Sometimes it’s easy to blame participants’ lack of time or motivation, but these are not always the causes of low engagement.
Online training, whether in-person or through eLearning, not only presents challenges for those on the receiving end, but also for facilitators and instructional designers. In this interview, Yolanda Barquera (YB) and Luis Arteaga (LA), who both hold extensive experience in the design, development, and production of online training, share how to increase participants’ interest and level of involvement in this type of training.
At IDESAA, they have participated in the development of an eLearning course library with a differentiated model that is geared toward achieving a great user experience through multiple resources that increase learning effectiveness. Likewise, they have provided online training solutions for several organizations for more than seven years and have implemented hundreds of projects aimed at achieving high terminal efficiency and low dropout rates.
What does it take to keep employees’ attention in online training?
YB: Sometimes it’s easy to blame participants’ lack of time or motivation, but these are not always the causes of low engagement. At a time when many companies are migrating their in-person training to an online format, it is important to consider some features to incorporate in the course design in order to make it effective and engaging from start to finish.
Given that online training goes beyond PowerPoint slides or keeping participants connected to their computer in a purely informative course, without the interaction that would normally take place in a training room, can you tell us what elements should be considered to make eLearning effective?
LA: As a starting point, you have to be clear about the training’s objectives and develop it with consideration for aspects such as unit design, high interactivity, practical approach, gamification elements, and of course, engaging graphic design.
What do you mean by “unit design”?
YB: It’s not about presenting each topic separately. It’s not as simple as that. It’s about delivering the content in a way that is easy to digest and retain. It is distributed in small parts, each with a particular objective. Neuroscience has shown that our attention span is 10 minutes, and after that it starts to diminish. We can make the learning experience much more relevant by breaking down the content into small segments, allowing participants to digest it, and then summarizing and highlighting the essential points at the end of each unit or section.
Why is it important to consider “high interactivity”?
LA: There are studies that validate the fact that the more resources or stimuli used in a training experience, the more learning is achieved. Implementing this in an online project requires integrating a wide variety of digital learning resources in our courses such as videos, podcasts, voice-over slides, animations, dynamic graphics, and interactive activities, among others. If we are able to include the right amount and mixture of resources in our project, we will achieve a highly interactive course and, therefore, a strong stimulus to encourage learning.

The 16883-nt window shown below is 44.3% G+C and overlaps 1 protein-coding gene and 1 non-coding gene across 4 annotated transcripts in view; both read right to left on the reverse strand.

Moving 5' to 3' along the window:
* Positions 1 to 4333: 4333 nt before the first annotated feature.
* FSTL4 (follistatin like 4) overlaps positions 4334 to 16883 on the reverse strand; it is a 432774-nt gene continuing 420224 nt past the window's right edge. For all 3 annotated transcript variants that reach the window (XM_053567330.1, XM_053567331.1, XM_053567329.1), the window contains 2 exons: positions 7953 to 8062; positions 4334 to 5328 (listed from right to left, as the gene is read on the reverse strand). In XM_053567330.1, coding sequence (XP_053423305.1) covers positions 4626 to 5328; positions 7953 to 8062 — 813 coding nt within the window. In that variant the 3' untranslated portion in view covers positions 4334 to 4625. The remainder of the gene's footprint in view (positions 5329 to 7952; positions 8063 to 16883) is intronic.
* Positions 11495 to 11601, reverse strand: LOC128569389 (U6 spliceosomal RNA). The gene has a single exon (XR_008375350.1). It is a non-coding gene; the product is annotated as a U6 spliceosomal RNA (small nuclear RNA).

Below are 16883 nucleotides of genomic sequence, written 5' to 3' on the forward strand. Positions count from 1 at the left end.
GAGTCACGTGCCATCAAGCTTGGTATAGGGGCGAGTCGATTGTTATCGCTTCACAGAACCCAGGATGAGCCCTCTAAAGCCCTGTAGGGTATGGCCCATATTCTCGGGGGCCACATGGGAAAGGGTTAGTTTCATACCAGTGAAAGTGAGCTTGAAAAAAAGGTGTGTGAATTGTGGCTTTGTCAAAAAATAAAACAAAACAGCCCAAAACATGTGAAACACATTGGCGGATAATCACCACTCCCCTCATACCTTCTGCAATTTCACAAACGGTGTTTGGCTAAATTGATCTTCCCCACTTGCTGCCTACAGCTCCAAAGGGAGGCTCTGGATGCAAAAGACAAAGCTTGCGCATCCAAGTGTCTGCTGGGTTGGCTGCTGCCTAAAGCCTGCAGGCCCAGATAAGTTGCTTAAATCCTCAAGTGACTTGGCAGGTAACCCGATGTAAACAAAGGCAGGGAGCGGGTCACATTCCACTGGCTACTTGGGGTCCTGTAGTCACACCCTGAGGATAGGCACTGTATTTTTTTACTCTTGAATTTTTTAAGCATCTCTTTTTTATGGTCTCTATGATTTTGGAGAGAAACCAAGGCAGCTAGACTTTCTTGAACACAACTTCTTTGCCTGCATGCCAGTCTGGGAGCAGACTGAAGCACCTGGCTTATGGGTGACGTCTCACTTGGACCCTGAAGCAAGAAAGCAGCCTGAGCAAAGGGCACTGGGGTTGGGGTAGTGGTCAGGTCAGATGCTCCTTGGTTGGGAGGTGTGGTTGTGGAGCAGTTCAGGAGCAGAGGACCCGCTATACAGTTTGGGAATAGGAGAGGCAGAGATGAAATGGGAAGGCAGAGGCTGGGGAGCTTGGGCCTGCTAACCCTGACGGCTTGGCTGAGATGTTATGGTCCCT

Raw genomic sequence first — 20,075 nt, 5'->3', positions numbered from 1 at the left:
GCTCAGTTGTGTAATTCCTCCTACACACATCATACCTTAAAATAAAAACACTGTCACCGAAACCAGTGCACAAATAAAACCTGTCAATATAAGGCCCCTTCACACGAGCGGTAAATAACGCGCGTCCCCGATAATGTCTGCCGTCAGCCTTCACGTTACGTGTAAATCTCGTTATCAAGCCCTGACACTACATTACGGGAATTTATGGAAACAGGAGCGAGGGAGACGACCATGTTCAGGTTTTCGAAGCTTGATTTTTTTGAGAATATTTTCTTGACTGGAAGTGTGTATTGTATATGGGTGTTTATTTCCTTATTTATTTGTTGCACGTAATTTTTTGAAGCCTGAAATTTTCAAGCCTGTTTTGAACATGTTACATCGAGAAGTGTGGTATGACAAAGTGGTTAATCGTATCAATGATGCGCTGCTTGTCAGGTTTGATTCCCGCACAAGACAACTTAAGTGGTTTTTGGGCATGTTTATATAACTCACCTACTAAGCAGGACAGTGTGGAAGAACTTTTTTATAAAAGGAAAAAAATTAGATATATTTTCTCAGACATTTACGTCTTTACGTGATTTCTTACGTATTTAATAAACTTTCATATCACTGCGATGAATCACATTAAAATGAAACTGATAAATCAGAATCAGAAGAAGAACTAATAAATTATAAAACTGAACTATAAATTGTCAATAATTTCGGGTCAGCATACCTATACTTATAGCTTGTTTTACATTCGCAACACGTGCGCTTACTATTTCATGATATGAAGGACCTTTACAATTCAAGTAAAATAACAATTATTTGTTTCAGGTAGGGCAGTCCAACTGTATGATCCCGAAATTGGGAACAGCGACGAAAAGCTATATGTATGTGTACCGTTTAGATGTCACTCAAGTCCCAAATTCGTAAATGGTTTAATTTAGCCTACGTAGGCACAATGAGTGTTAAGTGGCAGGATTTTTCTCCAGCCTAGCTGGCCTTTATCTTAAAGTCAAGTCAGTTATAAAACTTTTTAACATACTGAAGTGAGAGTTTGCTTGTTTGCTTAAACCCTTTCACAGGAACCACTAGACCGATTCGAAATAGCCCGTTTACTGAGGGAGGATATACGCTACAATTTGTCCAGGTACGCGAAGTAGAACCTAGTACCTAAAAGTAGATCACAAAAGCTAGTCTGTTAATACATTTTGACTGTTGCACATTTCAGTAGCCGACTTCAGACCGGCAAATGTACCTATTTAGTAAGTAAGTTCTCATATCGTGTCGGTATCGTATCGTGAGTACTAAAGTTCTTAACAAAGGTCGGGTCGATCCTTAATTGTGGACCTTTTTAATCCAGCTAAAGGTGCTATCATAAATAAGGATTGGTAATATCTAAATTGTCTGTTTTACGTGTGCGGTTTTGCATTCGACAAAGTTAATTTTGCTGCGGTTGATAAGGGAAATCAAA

How do you go beyond just acquiring knowledge?
YB: The right blend of these resources should lead the participant to cross the gap from knowing to doing. To achieve this, we apply a methodology that ensures the practical application of contents through Inform – Demonstrate – Do – Evaluate. The more the participants act on the information they have digested through activities, questionnaires, problem solving, or case analysis, the more likely it is that they will understand how to apply the content and that it will remain in their long-term memory.
Another element you mentioned is gamification. How can it be incorporated into a course?
LA: Gamification is one of the most creative and effective ways to awaken participants’ interest, motivation, and appetite for learning. It refers to how we guide them to seek achievements in their training, making use of a reward system, where each achievement translates into a specific reward. The interesting thing is that this process results in a change in people that encourages new behaviors and attitudes, with high participation, and best of all, it does not require a large investment to achieve it.
Finally, what importance should we give to graphic design in online courses?
YB: Although it may seem obvious, many course producers don’t take this point into account. Usually, our attention is focused on what we find pleasing to the eye, or in contrast, what we find “ugly” or “weird.” However, it’s an element that we cannot minimize since we need to get participants’ attention with a pleasant, enjoyable, and aesthetic graphic environment that makes them feel comfortable and piques their interest so they stay “there.” A project’s graphic design is extremely relevant to achieving a pleasant and successful user experience, which they will surely remember and talk about with others.
Online training will soon cease to be optional. If you’re going through a transition in the format of your talent development programs, these elements will be very useful and, ultimately, will help improve engagement in your courses to get employees involved and connected and to transform them.
About the Experts:
Yolanda Barquera is Director of Talent Development at IDESAA. She is a business coach and consultant in talent development and process analysis. She is passionate about development and processes of change and loves to get new opportunities to continue learning. She is a specialist in e-Learning project design and implementation.
Luis Arteaga is the operations director at Mi Cursor. In his 15+ years of experience, he has taken part in the successful design, development, and implementation of over 100 eLearning training projects.